Dec 21 2015 16535 1

Dated: 12/21/2015

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TAX DEDUCTIONS FOR HOME FLIPPERS

TAX DEDUCTIONS FOR HOME FLIPPERS

If you're like many of us after filing taxes, you're wondering what you can do to take advantage of more deductions next year and how to lower your income-taxes.  If you already own a home and are claiming deductions there, you may want to consider investing in real estate to reduce your tax-burden.  Feel free to contact me on how to qualify for an investment property or for access to hard-money lenders in the DFW area (and how to still meet your income / profit goals even when utilizing a hard-money lender).  Wondering exactly what you can deduct when flipping a property?  Take a look below (and remember to contact your CPA for specifics or tax-related questions).

So What can You Slam-Dunk Deduct?

Here is a very partial list of possible deductions a typical flipper can claim, each year, whether in a startup phase or not:

  • Interest on business loans.

  • Advertising and marketing costs.

  • Costs of an assistant or laborer (but not while they’re renovating a property, in which case labor costs are added to your basis).

  • The home office deduction (technically, “business use of your home”).

  • Mileage you drive checking on properties, scouting new neighborhoods, or meeting with buyers, sellers, vendors, agents and advisors. You can take 55.5 cents per mile you drive for business purposes. Keep a log and an appointment book in case the IRS audits you.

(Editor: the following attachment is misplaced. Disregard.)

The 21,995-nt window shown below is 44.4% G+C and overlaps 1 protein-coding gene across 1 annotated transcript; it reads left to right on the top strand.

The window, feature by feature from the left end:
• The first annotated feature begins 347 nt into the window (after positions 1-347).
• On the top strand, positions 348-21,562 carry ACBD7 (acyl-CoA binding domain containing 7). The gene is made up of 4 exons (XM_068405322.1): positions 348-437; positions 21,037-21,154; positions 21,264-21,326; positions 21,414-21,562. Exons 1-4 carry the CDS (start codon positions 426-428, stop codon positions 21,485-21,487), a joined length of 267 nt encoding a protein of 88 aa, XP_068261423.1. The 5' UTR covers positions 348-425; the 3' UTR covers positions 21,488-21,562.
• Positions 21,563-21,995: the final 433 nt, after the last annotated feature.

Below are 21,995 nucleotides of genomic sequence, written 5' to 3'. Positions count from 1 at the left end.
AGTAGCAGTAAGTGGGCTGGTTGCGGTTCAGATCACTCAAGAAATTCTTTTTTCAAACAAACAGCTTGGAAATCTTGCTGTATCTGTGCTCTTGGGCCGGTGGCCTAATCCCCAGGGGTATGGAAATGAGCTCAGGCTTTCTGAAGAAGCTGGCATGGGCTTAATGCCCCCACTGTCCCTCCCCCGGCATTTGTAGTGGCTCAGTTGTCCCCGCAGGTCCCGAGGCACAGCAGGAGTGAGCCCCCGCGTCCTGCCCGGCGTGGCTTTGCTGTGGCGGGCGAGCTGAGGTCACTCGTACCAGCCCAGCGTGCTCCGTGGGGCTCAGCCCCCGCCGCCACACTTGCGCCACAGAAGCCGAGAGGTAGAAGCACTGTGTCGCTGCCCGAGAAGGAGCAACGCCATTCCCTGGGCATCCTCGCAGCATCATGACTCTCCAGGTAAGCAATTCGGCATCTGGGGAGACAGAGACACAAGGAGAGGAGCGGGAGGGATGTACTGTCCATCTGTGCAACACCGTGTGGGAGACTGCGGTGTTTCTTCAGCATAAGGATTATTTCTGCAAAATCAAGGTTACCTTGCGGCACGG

• Business legal expenses (not personal expenses).

  • Tax preparation fees.

  • A salary for yourself as an owner/employee of a corporation (if you have a corporation).

  • Local and state taxes.

  • Office supplies. But not capital equipment such as printers and computers, unless you can get it in under Section 179. Remember, you must depreciate computers over five years.

  • Maintenance costs.

  • Consulting fees.

  • Health insurance for yourself as the owner/employee and your staff, if any.

  • Bookkeeping fees.

  • Exterminator fees.

  • Lawn maintenance charges on business property (but not landscaping fees, which are probably a capital investment).

  • Office space, if you lease an office other than your home.

Note: If you’re running your flipping business inside a self-directed IRA or other retirement account, then none of these are deductible, simply because there’s no taxable income from flipping operations to deduct.   Information above provided by:  Jason Van Steenwyk, RealEstate.com.

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